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Material of Misery: Dress and Racial Violence in the Era of Emancipation

Fri, October 9, 8:00 to 9:45am, Sheraton Centre, Cedar

Abstract

While the North and South confronted the process of emancipation and the work of Reconstruction, clothing took on intense political meaning as people debated appropriate ways to cover and display the body. In a society that imbued clothing with transformative qualities—a society in which clothing could, literally, “make the man,”—black men and women dressed in finer clothes or those of former mistresses and masters threatened white southerners who vehemently resisted the new social order.

Drawing on material, visual, and textual sources, this paper examines clothing’s pivotal role in shaping the violent encounters of negotiating Civil War era social and political identities. The mere sight of a black man in uniform or a woman in a fine dress was enough to provoke violence against the wearer. These attacks often focused on the clothing itself—removing it, ripping it, desecrating it, burning it. The perceived danger posed by clothing’s ability to remake black men and women was central to white Southerners’—and some Northerners’—outrage at seeing freedpeople in finer clothing. At the center of these violent encounters were struggles over freedom of dress, the possession of garments, and possibilities for bodily display in the public spaces of the emancipated, occupied South.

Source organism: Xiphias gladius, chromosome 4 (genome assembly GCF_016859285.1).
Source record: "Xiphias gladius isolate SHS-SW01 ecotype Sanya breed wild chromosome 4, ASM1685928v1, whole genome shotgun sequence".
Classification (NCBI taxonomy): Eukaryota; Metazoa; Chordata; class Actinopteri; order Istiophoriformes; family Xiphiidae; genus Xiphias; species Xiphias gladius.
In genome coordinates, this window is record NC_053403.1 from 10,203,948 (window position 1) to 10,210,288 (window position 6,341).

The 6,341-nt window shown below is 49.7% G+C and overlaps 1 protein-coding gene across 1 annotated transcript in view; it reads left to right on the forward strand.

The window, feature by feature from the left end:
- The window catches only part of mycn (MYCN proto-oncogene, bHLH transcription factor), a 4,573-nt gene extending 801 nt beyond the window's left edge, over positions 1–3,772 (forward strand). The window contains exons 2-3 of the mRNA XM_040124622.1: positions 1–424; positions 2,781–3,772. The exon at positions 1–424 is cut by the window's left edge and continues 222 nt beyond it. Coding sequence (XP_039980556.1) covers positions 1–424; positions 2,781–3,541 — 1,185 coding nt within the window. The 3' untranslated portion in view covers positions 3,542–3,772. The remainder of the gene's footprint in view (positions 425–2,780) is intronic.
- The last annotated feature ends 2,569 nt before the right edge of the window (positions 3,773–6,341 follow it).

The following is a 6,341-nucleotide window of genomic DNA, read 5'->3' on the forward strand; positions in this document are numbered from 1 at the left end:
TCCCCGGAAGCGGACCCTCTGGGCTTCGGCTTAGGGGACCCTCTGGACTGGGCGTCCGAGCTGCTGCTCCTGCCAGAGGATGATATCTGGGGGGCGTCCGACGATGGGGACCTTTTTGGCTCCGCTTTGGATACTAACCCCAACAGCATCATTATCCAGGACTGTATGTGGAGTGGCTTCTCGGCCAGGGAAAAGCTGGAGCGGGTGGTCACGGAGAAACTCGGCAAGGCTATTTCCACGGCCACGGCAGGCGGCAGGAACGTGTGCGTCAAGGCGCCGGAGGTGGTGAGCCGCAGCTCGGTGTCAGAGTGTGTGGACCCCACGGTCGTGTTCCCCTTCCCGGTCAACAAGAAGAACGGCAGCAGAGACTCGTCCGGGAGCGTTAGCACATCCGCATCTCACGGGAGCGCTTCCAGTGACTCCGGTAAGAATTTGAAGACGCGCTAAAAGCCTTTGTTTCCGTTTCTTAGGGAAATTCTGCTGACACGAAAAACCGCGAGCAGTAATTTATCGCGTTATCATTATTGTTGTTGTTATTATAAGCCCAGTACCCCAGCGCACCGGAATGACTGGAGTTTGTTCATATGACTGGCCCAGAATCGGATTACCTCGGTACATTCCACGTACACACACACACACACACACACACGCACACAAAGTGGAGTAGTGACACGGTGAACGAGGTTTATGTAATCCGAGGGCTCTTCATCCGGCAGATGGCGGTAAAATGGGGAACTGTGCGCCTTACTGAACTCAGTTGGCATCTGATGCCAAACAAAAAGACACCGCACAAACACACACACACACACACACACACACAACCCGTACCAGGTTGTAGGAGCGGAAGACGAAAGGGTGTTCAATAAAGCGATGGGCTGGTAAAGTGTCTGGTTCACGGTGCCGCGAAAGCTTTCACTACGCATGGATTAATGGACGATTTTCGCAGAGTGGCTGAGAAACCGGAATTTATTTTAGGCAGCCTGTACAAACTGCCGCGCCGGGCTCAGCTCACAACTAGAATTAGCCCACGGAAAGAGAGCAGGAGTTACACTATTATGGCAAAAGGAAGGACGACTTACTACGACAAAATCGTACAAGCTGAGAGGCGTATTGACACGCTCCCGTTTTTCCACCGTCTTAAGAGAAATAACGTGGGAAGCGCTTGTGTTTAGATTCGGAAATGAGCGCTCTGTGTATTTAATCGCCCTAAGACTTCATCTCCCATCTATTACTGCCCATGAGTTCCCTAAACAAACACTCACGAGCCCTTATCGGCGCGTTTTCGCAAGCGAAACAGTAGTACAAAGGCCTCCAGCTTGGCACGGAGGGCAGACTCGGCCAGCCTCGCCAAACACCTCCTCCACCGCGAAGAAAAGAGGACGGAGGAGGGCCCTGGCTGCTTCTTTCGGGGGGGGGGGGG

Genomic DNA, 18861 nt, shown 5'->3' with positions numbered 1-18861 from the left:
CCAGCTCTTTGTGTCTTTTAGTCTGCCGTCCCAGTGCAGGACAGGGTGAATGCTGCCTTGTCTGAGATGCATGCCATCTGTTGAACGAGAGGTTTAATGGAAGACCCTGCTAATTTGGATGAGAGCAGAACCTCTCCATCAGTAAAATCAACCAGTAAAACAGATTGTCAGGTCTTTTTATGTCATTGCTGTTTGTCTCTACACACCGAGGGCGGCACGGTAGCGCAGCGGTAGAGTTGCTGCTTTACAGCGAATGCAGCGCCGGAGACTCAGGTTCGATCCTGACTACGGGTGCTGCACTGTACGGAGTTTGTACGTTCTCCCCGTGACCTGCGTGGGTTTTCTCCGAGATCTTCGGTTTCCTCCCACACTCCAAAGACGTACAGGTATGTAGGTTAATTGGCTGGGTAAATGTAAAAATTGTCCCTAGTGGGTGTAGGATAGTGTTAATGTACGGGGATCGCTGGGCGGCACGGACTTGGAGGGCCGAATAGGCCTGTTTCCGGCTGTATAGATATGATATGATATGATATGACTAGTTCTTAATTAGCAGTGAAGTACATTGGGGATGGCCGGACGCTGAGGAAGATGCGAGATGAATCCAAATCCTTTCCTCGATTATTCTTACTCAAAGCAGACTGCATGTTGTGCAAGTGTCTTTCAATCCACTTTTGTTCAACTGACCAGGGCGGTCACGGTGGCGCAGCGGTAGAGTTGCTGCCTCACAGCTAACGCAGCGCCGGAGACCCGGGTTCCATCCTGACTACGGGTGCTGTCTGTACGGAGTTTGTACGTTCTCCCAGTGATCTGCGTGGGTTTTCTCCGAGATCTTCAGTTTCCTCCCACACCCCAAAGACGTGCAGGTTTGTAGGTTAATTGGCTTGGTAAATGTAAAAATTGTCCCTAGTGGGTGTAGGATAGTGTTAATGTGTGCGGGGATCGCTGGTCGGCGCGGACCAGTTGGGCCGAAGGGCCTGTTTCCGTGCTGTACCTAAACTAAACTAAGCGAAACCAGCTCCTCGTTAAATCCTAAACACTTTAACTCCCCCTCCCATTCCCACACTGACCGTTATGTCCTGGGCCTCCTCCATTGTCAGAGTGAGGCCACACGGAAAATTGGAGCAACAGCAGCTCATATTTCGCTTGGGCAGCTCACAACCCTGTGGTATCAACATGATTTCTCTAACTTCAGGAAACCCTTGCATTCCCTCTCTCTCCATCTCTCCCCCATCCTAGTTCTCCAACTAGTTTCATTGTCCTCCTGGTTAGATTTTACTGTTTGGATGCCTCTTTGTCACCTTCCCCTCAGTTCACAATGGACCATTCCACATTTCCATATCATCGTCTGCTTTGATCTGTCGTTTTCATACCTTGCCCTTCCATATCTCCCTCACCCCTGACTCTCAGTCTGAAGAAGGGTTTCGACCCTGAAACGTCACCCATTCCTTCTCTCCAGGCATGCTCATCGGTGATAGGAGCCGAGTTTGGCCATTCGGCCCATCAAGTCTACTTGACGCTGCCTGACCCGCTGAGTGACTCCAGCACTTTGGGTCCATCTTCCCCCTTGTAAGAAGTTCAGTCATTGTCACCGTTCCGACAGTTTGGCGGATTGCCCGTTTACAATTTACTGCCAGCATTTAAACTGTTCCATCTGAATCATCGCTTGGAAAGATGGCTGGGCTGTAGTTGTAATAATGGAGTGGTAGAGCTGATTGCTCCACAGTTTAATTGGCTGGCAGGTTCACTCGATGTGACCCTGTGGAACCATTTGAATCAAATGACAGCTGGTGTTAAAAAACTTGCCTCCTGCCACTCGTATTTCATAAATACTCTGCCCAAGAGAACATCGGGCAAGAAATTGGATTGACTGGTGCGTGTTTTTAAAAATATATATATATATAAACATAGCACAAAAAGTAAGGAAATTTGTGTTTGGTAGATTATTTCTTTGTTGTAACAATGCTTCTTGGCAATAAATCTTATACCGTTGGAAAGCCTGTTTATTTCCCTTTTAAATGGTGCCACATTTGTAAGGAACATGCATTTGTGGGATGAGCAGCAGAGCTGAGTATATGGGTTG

Examining the looting, physical violence, and debates over African Americans’ clothing illuminates how the material world actively reshaped social engagement, political expression, and cultural continuity. By investigating the violence and politics related to clothing consumption and bodily display, this paper draws material culture to the forefront of public conflicts surrounding race at the end of the Civil War, offering new insight into the agentive role of clothing in the production of violence and misery.

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